James MacMILLAN (b. 1959)
‘O’ Advent antiphon for 3-part treble choir, trumpet and
strings (2008) [8:48]
Tryst for orchestra (1989) [25:59]
Magnificat for choir and orchestra (1999) [14:07]
Nunc Dimittis for choir and orchestra (2001) [7:15]
Netherlands Radio Choir/Edward Caswell
Netherlands Radio Chamber Philharmonic/James MacMillan
rec. 15-16 June 2011, Netherlands Broadcasting Music Centre, Hilversum,
Full sung texts not included
MacMillan series vol. 2
CHALLENGE CLASSICS CC72554 [56:10]
Volume 1 in the MacMillan series on Challenge Classics
comprising ‘A Deep But Dazzling Darkness’ for solo
violin, ensemble and tape, ‘Í’ (A Meditation
on Iona) for strings and percussion and ‘Veni, Veni Emmanuel’
a concerto for percussion and orchestra was well received. Following
close on its heels this vol. 2 consists of four works, three of which
include a choir, a survey that could be said to be an expression of
the composer’s devout Roman Catholic faith which is a continually
occurring component in his compositions.
Here MacMillan continues to conduct the Netherlands Radio Chamber Philharmonic
becoming their guest conductor in 2010.
The opening work is the première recording is the advent antiphon
‘O’ for 3-part treble choir, trumpet and strings
a BBC commission from 2008 for the first ‘Choral Evensong’
of the new Millennium at Wells Cathedral. The score an adaptation of
an existing work, sets an English text ‘O Radiant Dawn’
used at Vespers in the season of Advent specifically for 21 December.
Almost immediately the women’s voices and the strings create a
compellingly cool and shadowy atmosphere while the plaintive trumpet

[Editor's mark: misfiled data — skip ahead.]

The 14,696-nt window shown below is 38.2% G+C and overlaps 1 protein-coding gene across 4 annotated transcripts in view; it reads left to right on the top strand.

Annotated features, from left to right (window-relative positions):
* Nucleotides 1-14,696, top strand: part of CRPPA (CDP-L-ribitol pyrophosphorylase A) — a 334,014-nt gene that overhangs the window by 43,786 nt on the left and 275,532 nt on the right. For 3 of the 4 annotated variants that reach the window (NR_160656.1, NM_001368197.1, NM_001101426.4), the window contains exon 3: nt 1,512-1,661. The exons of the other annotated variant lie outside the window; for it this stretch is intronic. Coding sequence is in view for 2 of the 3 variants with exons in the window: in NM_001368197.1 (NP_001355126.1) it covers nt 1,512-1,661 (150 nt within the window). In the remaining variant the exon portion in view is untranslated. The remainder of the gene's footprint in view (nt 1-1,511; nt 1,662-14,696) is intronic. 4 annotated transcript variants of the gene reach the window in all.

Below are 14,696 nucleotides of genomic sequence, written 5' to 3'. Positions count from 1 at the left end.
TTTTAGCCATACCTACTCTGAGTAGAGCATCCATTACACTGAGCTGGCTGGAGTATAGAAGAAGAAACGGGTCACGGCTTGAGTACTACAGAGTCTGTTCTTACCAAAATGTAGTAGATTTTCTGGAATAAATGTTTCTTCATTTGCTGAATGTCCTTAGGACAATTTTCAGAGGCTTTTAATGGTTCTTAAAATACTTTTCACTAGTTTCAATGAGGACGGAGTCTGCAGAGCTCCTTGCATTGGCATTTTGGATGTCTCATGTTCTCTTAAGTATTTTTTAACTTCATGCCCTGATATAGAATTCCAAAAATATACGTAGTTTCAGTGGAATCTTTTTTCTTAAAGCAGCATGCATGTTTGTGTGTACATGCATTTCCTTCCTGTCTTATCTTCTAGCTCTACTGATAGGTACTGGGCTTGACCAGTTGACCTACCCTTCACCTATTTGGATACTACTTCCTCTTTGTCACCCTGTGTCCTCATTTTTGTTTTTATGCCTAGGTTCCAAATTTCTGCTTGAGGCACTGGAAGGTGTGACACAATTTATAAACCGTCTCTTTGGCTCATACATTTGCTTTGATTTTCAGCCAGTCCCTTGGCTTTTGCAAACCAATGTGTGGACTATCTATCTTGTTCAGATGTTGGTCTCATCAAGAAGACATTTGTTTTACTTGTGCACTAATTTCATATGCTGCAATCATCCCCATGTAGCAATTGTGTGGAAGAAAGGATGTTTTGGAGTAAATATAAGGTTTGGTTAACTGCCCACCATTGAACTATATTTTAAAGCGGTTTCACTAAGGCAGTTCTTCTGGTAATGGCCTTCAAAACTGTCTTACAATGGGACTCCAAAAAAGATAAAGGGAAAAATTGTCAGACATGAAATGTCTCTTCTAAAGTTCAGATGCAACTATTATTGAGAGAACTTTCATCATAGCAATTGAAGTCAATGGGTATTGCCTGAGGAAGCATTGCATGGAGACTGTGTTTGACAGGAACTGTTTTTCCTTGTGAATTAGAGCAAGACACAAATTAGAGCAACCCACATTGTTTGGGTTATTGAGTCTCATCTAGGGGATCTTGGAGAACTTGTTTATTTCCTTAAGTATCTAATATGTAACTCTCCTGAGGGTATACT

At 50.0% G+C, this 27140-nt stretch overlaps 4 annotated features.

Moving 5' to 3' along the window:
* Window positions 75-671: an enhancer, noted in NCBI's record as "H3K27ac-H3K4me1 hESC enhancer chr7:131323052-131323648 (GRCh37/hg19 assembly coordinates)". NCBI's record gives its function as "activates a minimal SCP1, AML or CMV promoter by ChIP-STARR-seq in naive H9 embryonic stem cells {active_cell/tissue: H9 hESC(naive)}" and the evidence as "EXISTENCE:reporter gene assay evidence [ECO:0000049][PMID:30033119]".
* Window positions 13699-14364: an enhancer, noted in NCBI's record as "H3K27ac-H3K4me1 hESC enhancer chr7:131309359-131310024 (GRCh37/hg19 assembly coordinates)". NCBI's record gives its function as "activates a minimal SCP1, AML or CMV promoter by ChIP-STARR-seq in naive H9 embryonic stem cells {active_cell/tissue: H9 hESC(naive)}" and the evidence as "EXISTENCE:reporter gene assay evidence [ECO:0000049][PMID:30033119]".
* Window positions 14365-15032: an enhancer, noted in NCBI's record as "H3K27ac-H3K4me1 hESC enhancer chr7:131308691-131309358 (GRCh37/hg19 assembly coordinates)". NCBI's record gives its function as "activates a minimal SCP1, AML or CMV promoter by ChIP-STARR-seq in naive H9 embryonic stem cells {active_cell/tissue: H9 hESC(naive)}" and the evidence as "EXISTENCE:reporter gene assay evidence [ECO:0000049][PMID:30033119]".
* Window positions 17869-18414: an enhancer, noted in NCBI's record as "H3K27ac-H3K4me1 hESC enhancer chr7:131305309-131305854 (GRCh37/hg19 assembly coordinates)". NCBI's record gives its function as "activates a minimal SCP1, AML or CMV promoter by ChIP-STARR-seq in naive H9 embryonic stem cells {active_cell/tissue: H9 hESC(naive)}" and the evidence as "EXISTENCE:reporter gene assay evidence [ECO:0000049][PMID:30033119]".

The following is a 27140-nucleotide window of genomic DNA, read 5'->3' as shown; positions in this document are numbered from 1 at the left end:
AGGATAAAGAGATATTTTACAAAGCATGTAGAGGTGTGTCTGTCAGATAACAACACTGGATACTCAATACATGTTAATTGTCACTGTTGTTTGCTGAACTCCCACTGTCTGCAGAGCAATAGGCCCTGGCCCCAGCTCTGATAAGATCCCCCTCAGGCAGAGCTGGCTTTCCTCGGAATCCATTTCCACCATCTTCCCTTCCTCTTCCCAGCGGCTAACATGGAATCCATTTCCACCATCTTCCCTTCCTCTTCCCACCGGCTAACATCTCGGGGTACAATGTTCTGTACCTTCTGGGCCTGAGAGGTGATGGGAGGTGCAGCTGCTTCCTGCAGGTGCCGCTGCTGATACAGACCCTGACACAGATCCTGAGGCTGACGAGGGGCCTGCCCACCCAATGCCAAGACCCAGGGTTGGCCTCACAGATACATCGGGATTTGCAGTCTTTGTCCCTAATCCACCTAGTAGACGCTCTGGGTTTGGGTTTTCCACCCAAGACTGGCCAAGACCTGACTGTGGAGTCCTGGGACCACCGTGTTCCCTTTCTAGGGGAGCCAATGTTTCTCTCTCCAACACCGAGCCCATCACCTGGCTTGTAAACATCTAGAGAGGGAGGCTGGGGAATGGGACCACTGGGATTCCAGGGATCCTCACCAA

part invokes a sense of stark beauty.
From 1989 Tryst for orchestra, lasting over twenty-five minutes,
was a commission by the St. Magnus Festival in Orkney for the Scottish
Chamber Orchestra. Some years ago MacMillan set a love poem by William
Soutar titled The Tryst to a simple melody. It was done in the
manner of an old Scots ballad, an approach he has employed in several
of his works. Cast in a single movement in five sections Tryst
is weighty and rather thorny and almost dares the listener to like it.
Fascinating are the absorbing layers of sound that in the main feel
decidedly dramatic. The section built on driving rhythms is especially
The final two works are evening canticles scored for choir and orchestra.
First comes the Magnificat which is the Virgin Mary’s hymn
of praise to the Lord. Scored for choir and orchestra, it is a BBC commission
from 1999 for a Millennium broadcast from Wells Cathedral. With its
eerie, rather mysterious opening the Magnificat strongly conveys
a sense of an extreme expanse. It’s like a journey under a starlit
winter sky. From 10:59 there are six rapid outbursts for brass - thunderous
and snarling. The second work is the Nunc Dimittis - the opening
words of Simeon’s hymn of praise for the presentation of the infant
Jesus in the Temple in Jerusalem. This is a Westminster Cathedral commission
from 2001. Sharing some music from the Magnificat the often exultant
Nunc Dimittis is intensely reverential and the percussion play
a crucial role.
James MacMillan’s conducting provides textural and structural
clarity while the Netherlands Radio Chamber Philharmonic respond with
style. Clearly the Netherlands Radio Choir has been impeccably prepared
by their chorus master Edward Caswell. The sing with a splendid stream
of tone and an appropriate amount of reverential expression.
MacMillan’s music may initially seem heavy and tough to penetrate
but this excellently performed second volume is approachable, with a
reasonable amount of concentration, and will certainly bring rewards.